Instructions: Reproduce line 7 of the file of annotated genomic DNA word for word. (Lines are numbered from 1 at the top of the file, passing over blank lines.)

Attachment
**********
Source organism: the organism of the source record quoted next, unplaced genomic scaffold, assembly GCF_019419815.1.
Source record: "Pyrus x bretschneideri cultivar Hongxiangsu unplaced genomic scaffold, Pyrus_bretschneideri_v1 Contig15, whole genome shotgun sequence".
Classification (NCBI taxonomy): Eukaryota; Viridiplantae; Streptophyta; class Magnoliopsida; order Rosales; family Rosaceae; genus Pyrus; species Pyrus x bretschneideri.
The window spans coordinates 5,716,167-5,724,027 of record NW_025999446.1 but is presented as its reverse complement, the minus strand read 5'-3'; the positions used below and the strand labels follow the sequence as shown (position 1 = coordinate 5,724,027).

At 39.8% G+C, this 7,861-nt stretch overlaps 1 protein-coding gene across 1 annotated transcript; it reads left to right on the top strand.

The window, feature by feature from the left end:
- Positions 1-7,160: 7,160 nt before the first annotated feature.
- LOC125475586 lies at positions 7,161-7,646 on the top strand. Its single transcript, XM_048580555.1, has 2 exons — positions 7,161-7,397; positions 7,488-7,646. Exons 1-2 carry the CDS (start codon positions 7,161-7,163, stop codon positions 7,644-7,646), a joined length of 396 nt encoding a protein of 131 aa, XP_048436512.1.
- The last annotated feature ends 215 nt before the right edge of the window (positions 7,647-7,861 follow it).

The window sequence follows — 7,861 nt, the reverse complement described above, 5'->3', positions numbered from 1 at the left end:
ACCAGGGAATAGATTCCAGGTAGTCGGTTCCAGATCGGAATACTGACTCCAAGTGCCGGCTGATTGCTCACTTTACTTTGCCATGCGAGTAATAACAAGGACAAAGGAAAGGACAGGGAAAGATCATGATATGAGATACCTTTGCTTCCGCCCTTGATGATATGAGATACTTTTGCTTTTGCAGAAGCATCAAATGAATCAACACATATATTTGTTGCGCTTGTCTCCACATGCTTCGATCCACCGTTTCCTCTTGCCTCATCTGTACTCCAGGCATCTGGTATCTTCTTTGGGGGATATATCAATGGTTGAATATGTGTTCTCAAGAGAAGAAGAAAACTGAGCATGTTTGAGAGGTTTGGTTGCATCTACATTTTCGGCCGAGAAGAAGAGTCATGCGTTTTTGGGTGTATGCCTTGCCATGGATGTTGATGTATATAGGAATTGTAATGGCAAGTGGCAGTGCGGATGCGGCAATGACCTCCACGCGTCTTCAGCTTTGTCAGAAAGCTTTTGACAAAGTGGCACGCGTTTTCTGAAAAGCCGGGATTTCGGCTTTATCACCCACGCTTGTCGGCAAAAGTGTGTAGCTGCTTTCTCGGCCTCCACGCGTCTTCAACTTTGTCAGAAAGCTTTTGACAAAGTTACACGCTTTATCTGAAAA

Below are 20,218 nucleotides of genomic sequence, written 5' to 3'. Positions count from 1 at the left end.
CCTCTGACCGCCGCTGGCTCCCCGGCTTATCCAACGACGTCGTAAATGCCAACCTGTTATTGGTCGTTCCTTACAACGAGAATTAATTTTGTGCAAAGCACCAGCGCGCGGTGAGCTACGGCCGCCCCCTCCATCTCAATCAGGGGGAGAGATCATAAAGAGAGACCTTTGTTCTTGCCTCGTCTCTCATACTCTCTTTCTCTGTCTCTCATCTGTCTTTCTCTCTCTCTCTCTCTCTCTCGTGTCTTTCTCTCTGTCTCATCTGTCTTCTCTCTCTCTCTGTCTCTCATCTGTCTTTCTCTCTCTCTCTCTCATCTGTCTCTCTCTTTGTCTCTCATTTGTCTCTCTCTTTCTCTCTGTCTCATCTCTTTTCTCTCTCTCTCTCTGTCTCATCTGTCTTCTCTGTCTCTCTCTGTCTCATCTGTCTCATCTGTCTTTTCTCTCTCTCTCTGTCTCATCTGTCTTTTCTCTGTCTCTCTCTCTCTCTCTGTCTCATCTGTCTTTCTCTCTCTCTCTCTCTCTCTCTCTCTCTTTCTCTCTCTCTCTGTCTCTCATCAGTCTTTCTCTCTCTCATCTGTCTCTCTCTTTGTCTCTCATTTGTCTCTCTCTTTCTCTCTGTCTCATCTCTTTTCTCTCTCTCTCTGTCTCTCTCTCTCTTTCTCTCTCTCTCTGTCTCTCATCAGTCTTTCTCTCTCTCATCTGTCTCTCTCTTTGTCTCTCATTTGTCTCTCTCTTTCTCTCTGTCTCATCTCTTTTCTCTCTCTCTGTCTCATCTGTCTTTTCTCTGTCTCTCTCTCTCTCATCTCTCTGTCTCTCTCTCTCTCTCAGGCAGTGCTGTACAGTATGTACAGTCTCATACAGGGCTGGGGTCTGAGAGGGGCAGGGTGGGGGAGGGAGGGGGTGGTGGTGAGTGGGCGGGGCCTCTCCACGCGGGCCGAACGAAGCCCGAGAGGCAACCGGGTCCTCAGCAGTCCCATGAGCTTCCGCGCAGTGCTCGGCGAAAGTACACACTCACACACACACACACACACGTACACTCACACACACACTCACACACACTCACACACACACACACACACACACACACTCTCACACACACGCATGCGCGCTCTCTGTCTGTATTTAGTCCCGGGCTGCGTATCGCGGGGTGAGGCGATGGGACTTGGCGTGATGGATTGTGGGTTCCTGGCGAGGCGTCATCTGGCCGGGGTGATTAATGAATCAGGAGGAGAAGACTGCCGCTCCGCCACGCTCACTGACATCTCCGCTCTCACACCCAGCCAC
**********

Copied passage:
- Positions 1-7,160: 7,160 nt before the first annotated feature.